Steering Clear of the Debit Card Hack Job


The thought of hackers stealing money from your bank account can keep you awake at night, and debit cards seem all too susceptible to theft in an age where most consumer payments are made with a card. CNBC’s Becky Quick spoke with Robert Siciliano, CEO of, to get the lowdown on the fight against debit card fraud.

“Hackers have changed their motivation from seeking fame to seeking fortune, and they’re compromising ATM machines, the pin pad at the retailers -- even where you pump your gas,” Siciliano said on “Squawk Box.”

Hackers can access business databases, leading to the illegal download of millions of consumers' debit cards and pin codes. Once the hackers have that information, they create what’s called a "white card," which is a blank ATM card they can use to steal money directly from bank accounts.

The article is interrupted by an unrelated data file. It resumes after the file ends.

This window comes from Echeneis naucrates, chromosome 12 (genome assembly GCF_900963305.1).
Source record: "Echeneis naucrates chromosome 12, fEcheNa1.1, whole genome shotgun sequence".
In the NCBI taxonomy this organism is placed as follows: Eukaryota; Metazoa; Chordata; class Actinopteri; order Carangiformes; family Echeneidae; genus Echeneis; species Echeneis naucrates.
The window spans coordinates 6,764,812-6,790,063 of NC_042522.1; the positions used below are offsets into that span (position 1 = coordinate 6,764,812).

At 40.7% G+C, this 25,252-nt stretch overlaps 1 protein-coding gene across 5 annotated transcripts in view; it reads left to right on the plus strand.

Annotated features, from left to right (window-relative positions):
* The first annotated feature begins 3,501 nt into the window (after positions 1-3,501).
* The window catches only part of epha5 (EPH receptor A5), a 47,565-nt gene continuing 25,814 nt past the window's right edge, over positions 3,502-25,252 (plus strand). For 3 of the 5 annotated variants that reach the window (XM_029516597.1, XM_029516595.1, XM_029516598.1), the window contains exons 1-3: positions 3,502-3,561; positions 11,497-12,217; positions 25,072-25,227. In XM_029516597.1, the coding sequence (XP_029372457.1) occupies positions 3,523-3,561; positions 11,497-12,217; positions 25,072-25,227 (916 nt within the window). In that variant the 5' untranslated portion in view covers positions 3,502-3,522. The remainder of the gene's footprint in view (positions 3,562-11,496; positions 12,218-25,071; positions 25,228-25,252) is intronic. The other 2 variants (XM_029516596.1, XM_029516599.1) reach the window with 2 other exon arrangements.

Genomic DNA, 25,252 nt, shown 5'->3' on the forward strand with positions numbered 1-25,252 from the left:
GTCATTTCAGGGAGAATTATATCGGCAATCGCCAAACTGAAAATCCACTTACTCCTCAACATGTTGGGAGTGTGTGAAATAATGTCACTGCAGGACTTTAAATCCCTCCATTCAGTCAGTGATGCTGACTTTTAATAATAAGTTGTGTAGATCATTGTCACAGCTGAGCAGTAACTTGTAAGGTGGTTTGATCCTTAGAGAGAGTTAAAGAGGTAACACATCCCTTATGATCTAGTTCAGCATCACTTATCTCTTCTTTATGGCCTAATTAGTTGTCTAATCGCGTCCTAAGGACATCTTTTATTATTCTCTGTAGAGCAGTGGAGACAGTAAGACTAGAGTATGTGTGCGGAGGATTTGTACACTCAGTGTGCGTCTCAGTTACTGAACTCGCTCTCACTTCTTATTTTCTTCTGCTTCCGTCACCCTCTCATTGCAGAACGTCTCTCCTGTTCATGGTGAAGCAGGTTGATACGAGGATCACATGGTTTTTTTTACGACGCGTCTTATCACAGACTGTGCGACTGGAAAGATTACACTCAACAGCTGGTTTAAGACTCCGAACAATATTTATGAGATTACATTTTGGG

Siciliano, an identity theft expert, offers the following advice that can help you avoid becoming a victim:

  • Try to use ATMs you’re familiar with
  • Look for anything that may suggest tampering with the machine, such as loose wires, general shoddiness or an otherwise altered appearance. Pay special attention to the slot that swipes the card.
  • Watch for "skimming devices" that may be placed on the face of the ATM. Such devices are false fronts meant to appear as the normal face of an ATM.

If something just doesn’t look right, walk away.

Getting money back, once it’s been hacked, can be a major inconvenience and may lead to bounced checks. But consumers can rest assured that costs stemming from hacker theft will be covered by banks or retailers, rather than coming out of their own pockets.